To Question "D" no answer had been given by the jury. After the jury had answered the above questions, the court called counsel for a discussion at the bench. The court stated that it was going to put a further question for the jury to answer. This question was as follows: "Was the hatch cover reasonably fit for its intended purpose, that is, was the ship `seaworthy' as the court has defined that term? Answer `Yes' or `No.'" The court then stated that it would give counsel on either side a brief opportunity to argue further to the jury, after which the question was submitted to the jury and they again retired. After deliberation, the jury answered "Yes" to the last-above-stated question. Following this action the court stated that it would enter a verdict for the appellee and a conditional verdict for Jarka on the third-party action.


No witness testified to actually having seen the entire accident. Logan was seen falling through the air, but no witness saw what caused him to fall. Logan himself said that the board must have been short, although he did not himself see that it was short. A strong attack was made by appellee upon appellant's credibility by reason of certain contradictory statements that it was claimed appellant made about other accidents in which he had claimed and collected damages. Very shortly after the accident happened, a witness examined the hatch board in question and found that it was not short and that it fitted tightly into its proper place.


Appellant's first contention is that the court erred in failing to give to the jury the following instructions requested by him:


"3. If the jury finds the hatch board that the plaintiff stepped on dislodged and fell to the lower hold; the jury is warranted in finding the defendant liable for unseaworthiness."


"5. If the jury finds the hatch board was dislocated and/or not secure before the accident and the hatch board gave way when the plaintiff stepped on it; the jury is warranted in finding the defendant liable for unseaworthiness."


"1. Liability for an unseaworthy condition does not in any way depend upon negligence or fault or blame. That is to say, the shipowner is liable for all injuries and consequent damages proximately caused by an unseaworthy condition existing at any time, even though the owner or operator may have exercised due care under the circumstances, and may have had no notice or knowledge of the unseaworthy condition which proximately caused the injury or damage."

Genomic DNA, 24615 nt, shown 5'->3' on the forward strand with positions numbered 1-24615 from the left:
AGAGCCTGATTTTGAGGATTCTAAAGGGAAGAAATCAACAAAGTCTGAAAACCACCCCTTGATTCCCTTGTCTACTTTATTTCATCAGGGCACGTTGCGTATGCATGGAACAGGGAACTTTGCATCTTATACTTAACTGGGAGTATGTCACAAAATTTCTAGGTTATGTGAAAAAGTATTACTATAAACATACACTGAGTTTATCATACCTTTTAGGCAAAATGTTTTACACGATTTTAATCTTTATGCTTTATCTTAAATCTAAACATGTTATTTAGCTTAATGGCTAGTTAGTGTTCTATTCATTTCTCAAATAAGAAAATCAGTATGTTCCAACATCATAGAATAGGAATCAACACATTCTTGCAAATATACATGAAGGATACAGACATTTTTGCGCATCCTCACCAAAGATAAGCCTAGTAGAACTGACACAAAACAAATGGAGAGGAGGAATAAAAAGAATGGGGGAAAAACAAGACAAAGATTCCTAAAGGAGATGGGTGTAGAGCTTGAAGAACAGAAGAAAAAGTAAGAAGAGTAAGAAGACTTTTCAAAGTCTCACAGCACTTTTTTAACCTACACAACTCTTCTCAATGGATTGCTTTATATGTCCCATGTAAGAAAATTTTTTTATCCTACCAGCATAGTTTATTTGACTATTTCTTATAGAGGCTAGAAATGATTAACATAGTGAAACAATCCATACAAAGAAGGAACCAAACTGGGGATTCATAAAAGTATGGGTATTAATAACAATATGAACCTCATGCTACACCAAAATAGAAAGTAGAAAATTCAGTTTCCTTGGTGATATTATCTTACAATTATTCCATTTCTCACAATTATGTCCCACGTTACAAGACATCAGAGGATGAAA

In reference to requested instructions Numbers 3 and 5, it is to be noted that the court in its charge did not ask the jury to make a finding of liability. They were asked to answer specific questions submitted to them. This not only was entirely proper, but the record also shows no objection by appellant to these questions. Inasmuch as instructions Numbers 3 and 5 contained the language "the jury is warranted in finding the defendant liable * * *," they were inappropriate under the circumstances, and there was no error in refusing to give them to the jury.


Similarly, the failure to give appellant's instruction Number 1 was not error. The fact that the issue of negligence was not in the case was pointed out by the court in its instructions, which were inter alia as follows:


"* * * There is a suit by Mr. Logan, the injured longshoreman, against the Argentine Steamship Line, which owns and operates the vessel on which he was injured the 31st of October, 1963, a year and a half ago.


* * *


"Let us begin with some matters which will not have to be resolved by you. There is no dispute that on this day, October 31st, 1963, Mr. Logan was a longshoreman who was an employee of the Jarka Company, and he is not suing his employer. You are not in the least bit concerned with what rights, if any, he has against his employer. That is not before you.


"There is no doubt that he quite lawfully was on the ship on which he was admittedly injured. He was there as an employee of the stevedoring company, the Jarka Corporation, which had a contract to unload the vessel, which was owned and operated by the steamship company. He had just as much right to be there as though he were a passenger on the vessel.